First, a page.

Even within poorer communities it is often the weaker members - the women and young children - who have to go without. If we take the combined effect of these multipliers into account it is easy to see that for a poor child of a large landless family engaged in an export industry like tea-picking only a small drop in demand could result in a dramatic fall in their wages.

In many parts of the world average incomes have begun to decline for the first time in many years. In a country like Zambia, heavily dependent on copper prices which have reached their lowest level for 50 years, average family incomes have been almost halved. In Cost Rica real incomes are down by as much as a third.

‘In most of the countries for which there is data,’ concludes the report’the number of people living below the poverty line shows an upward trend.’

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[image, unknown] TRANSPORT[image, unknown]

Driving nuts
Road accidents in the Third World

Another Nigerian crash COMPARED with malnutrition and disease it is hard to accept that road deaths are a serious problem in the Third World. Yet a recent review of work by the Overseas Unit of Britain’s Transport and Road Research Laboratory highlights traffic accidents as a major cause of death and financial loss in developing countries. The researchers estimate that road crashes cost nearly one per cent of a developing country’s GNP and are the sixth biggest killer of its five to 64-year-olds.

What is more, fatality rates in developing countries are increasing. In the North, they are falling.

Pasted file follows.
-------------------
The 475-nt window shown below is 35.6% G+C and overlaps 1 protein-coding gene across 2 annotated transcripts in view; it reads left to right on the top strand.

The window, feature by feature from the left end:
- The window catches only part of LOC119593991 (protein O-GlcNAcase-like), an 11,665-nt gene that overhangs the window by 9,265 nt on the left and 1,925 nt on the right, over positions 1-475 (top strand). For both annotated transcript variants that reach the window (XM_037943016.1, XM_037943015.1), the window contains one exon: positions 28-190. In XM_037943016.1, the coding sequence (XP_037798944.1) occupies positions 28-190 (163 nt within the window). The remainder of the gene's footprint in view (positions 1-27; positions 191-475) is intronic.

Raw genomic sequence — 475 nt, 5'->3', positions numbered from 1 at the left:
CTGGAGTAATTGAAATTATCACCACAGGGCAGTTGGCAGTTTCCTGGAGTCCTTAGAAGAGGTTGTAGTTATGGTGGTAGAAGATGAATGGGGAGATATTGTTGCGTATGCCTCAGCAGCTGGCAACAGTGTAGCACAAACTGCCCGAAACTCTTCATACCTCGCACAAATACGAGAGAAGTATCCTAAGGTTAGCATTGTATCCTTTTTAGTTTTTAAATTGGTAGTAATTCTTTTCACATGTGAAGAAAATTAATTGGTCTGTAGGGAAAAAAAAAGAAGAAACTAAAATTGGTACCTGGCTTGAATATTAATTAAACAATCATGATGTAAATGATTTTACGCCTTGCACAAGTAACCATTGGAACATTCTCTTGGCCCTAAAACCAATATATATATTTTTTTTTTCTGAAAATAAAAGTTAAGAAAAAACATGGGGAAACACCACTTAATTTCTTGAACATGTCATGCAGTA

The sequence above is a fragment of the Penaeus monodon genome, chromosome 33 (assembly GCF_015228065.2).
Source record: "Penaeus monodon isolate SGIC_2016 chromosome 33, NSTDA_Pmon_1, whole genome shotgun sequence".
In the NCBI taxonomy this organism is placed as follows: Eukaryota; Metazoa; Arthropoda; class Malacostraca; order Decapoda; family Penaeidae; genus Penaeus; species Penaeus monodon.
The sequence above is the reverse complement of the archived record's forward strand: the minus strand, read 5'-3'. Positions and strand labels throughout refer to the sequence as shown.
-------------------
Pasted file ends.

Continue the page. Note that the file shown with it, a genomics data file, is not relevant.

A major reason for this is simply bad driving. A vehicle on the road in Nigeria is 47 times as likely to kill as one in Britain. In Pakistan the figure is 11 times, in Chile, four times. In one test, only 10 to 17 per cent of Third World drivers stopped for pedestrians at ‘zebra’ crossings, compared with 72 per cent in Reading, England (stopping was mandatory in all countries investigated).

Poor knowledge lies behind bad driving, with only 53 per cent of Pakistani drivers knowing what colour follows amber on traffic lights. Particularly worrying is the state of pedestrian safety education - most Thai children ‘simply looked straight ahead while crossing the road’. Only half of them had discussed road safety with their parents (95 per cent of UK children had done so). The researchers point out that poor countries have a large proportion of children in their populations and children account for a tragically high percentage of road fatalities.